I have created this blog because I think it will be the best way to chronicle and preserve my experiences at the Democratic National Convention. I was lucky enough to have been elected by my fellow Democrats in Colorado's 1st congressional district as an Obama-pledged delegate to the convention. As it happens, party nominations are one of my main areas of study as a political scientist, so this is a pretty rare opportunity for me.
I fully recognize that there are challenges to studying a phenomenon while being a part of it. Larry Bartels is probably at the extreme end of this measure of concern -- word has it that he refuses to vote because he thinks it's improper for him to influence, even in a small way, his field of study. Other political scientists aren't quite so doctrinaire -- Daron Shaw and John Petrocik are quite up front about their occasional work for political candidates but also manage to do top notch scholarly analysis. The risk, of course, is that you end up seriously affecting what you're allegedly studying, as Jane Goodall may have done when she fed Gombe chimpanzees and possibly started a war between them. Or, one could become like "Buckaroo Banzai's" Emilio Lizardo (whose face graces the top of this blog as a reminder to me), who used himself as a subject in an experiment and eventually became a bipolar genocidal maniac.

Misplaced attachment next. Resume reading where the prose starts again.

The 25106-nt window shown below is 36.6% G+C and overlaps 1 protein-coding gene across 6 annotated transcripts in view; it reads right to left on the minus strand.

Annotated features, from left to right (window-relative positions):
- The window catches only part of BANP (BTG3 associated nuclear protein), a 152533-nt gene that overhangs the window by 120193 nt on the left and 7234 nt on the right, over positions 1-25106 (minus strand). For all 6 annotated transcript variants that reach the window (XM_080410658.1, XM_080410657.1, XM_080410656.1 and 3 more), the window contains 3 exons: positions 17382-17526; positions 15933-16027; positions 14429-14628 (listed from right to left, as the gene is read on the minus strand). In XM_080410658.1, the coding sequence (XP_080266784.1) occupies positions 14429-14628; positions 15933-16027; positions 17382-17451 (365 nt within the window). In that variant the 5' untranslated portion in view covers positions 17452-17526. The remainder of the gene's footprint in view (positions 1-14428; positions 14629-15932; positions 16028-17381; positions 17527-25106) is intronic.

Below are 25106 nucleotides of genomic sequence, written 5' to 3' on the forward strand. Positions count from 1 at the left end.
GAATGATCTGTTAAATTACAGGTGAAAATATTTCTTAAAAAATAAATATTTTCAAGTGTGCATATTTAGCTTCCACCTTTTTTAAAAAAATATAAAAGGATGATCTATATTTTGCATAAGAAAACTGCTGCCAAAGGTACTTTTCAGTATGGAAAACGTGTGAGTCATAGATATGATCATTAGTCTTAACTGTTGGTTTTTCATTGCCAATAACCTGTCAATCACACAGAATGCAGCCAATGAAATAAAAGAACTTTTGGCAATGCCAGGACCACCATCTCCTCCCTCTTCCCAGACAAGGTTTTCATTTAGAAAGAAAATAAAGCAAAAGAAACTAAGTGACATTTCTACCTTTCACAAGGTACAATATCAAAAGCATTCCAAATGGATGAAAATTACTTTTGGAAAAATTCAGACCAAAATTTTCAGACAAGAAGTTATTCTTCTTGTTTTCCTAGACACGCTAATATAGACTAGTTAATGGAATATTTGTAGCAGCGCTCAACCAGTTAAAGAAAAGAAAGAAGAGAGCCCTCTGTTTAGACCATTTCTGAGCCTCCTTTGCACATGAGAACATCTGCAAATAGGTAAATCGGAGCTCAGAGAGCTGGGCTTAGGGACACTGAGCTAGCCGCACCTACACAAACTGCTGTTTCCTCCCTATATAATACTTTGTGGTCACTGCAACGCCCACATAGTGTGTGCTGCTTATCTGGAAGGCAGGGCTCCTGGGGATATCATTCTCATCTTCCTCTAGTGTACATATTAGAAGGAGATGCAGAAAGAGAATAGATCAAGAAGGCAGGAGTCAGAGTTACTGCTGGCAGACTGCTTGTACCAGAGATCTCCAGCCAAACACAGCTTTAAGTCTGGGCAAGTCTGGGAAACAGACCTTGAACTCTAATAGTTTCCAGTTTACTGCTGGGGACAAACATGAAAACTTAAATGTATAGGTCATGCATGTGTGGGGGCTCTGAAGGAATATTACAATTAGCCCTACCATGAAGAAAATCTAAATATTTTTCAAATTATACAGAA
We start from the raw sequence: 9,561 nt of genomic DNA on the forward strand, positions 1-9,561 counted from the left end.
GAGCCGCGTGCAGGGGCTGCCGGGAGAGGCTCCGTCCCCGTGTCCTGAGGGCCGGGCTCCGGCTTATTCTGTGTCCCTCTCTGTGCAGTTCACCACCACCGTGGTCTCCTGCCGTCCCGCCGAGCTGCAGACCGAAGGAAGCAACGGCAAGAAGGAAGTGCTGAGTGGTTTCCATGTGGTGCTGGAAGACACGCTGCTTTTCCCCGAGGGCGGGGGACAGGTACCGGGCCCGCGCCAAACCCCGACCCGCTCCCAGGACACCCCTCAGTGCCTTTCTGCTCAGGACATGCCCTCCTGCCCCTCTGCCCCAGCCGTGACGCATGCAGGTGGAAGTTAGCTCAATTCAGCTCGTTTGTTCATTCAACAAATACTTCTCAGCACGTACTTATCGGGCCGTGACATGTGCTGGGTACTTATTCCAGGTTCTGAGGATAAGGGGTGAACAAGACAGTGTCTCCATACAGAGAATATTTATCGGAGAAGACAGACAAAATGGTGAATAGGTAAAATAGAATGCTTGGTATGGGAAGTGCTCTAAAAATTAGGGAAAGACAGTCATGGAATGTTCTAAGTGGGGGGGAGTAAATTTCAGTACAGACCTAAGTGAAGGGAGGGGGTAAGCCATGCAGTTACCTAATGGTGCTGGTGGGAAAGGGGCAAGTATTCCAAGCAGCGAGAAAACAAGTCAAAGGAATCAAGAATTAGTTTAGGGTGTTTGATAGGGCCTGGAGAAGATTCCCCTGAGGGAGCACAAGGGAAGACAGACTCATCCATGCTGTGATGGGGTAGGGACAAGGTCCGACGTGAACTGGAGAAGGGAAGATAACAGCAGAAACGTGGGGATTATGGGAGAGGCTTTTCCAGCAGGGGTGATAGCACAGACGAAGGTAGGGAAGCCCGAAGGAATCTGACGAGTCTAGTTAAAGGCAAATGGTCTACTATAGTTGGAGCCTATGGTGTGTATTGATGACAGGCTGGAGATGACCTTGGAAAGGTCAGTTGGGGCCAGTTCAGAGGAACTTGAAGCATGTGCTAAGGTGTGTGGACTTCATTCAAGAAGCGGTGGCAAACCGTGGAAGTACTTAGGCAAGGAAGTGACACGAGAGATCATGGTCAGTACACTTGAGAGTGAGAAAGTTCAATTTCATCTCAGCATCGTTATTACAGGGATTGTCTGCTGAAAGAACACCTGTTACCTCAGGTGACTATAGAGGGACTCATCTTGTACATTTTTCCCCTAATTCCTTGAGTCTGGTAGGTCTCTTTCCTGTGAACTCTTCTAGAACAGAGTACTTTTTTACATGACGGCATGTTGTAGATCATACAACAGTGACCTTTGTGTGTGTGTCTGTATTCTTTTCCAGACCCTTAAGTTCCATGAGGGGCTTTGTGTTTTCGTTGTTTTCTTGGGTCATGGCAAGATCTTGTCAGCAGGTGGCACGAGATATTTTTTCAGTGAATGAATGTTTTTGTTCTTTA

I have no doubt that it's harder to do unbiased scholarship if you have a dog in the race. You have to constantly check yourself for bias. On the other hand, Jonas Salk probably wanted his vaccine to work before he discovered that it did. Many American scientists doing work for the government during WWII did excellent work but were also motivated by a desire to see their country win and to keep their findings/atomic power/the Ark of the Covenant from falling into the hands of the Nazis.
Great, now I've compared myself to Jonas Salk, Robert Oppenheimer, and Indiana Jones. I'm just going to a freakin' convention.
Anyway, my intent in maintaining this blog is to provide all of you with lots of accounts, pictures, and analysis that you might not get from just watching the convention on TV. I still need a Blackberry or an iPhone to help me do that, but I'm working on that. Meanwhile, feel free to submit comments or suggestions for anything I can do to improve this blog.